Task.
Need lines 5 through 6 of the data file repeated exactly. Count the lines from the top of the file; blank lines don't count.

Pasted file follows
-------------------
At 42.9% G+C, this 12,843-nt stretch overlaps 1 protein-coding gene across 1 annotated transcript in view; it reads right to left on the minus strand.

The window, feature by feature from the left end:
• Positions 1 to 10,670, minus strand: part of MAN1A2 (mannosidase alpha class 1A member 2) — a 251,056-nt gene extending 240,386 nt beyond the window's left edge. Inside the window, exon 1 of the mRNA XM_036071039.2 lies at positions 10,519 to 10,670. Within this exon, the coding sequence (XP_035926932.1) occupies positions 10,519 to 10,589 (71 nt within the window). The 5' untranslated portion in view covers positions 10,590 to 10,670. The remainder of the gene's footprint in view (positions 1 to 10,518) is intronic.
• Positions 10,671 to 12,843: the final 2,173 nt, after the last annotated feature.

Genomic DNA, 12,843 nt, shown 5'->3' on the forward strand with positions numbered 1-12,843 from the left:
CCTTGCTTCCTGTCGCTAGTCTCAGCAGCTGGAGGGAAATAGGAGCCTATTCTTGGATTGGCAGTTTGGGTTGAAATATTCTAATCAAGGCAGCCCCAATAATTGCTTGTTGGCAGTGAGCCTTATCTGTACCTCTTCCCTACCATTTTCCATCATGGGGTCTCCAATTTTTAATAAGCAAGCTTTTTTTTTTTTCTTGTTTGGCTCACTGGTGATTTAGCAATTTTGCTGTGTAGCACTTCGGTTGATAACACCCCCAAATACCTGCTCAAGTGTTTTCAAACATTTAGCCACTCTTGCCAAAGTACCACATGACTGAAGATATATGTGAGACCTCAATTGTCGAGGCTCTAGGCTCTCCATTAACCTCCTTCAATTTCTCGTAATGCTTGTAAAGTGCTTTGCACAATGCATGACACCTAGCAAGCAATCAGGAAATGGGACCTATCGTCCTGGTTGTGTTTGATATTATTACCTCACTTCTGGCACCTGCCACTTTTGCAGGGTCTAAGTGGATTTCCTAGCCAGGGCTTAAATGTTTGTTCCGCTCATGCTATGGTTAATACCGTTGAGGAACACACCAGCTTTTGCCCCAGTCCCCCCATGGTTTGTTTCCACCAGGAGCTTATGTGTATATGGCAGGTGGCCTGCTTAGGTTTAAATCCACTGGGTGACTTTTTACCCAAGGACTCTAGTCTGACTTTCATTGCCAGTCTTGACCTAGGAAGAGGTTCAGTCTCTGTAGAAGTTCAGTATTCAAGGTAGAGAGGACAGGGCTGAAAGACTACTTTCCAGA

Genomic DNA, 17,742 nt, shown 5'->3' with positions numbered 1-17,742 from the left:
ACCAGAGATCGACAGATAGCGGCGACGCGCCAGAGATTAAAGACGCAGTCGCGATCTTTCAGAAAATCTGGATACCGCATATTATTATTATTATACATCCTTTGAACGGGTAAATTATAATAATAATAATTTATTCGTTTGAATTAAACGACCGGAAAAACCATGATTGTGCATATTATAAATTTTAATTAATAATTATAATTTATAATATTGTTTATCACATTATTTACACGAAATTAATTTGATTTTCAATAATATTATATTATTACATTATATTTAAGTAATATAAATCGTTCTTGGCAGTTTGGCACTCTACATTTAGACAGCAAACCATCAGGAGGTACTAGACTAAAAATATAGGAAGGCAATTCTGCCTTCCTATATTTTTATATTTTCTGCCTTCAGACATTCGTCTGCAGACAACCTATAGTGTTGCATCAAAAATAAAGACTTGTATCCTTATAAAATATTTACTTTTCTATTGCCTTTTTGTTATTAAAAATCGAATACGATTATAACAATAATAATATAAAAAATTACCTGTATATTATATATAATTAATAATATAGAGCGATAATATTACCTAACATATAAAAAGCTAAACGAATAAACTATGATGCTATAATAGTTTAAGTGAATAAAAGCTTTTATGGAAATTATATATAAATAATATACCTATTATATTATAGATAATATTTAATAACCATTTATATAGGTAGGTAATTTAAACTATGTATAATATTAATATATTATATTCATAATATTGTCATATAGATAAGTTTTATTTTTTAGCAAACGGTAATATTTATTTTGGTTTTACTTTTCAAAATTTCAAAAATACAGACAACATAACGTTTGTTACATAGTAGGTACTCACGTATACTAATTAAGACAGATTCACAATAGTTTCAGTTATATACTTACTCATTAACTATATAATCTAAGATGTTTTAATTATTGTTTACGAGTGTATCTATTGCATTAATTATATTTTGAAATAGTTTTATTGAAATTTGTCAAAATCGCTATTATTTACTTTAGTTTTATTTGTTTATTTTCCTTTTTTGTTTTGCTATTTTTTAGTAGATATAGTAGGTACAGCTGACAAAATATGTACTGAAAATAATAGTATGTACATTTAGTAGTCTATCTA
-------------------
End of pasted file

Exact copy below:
Genomic DNA, 12,843 nt, shown 5'->3' on the forward strand with positions numbered 1-12,843 from the left:
CCTTGCTTCCTGTCGCTAGTCTCAGCAGCTGGAGGGAAATAGGAGCCTATTCTTGGATTGGCAGTTTGGGTTGAAATATTCTAATCAAGGCAGCCCCAATAATTGCTTGTTGGCAGTGAGCCTTATCTGTACCTCTTCCCTACCATTTTCCATCATGGGGTCTCCAATTTTTAATAAGCAAGCTTTTTTTTTTTTCTTGTTTGGCTCACTGGTGATTTAGCAATTTTGCTGTGTAGCACTTCGGTTGATAACACCCCCAAATACCTGCTCAAGTGTTTTCAAACATTTAGCCACTCTTGCCAAAGTACCACATGACTGAAGATATATGTGAGACCTCAATTGTCGAGGCTCTAGGCTCTCCATTAACCTCCTTCAATTTCTCGTAATGCTTGTAAAGTGCTTTGCACAATGCATGACACCTAGCAAGCAATCAGGAAATGGGACCTATCGTCCTGGTTGTGTTTGATATTATTACCTCACTTCTGGCACCTGCCACTTTTGCAGGGTCTAAGTGGATTTCCTAGCCAGGGCTTAAATGTTTGTTCCGCTCATGCTATGGTTAATACCGTTGAGGAACACACCAGCTTTTGCCCCAGTCCCCCCATGGTTTGTTTCCACCAGGAGCTTATGTGTATATGGCAGGTGGCCTGCTTAGGTTTAAATCCACTGGGTGACTTTTTACCCAAGGACTCTAGTCTGACTTTCATTGCCAGTCTTGACCTAGGAAGAGGTTCAGTCTCTGTAGAAGTTCAGTATTCAAGGTAGAGAGGACAGGGCTGAAAGACTACTTTCCAGA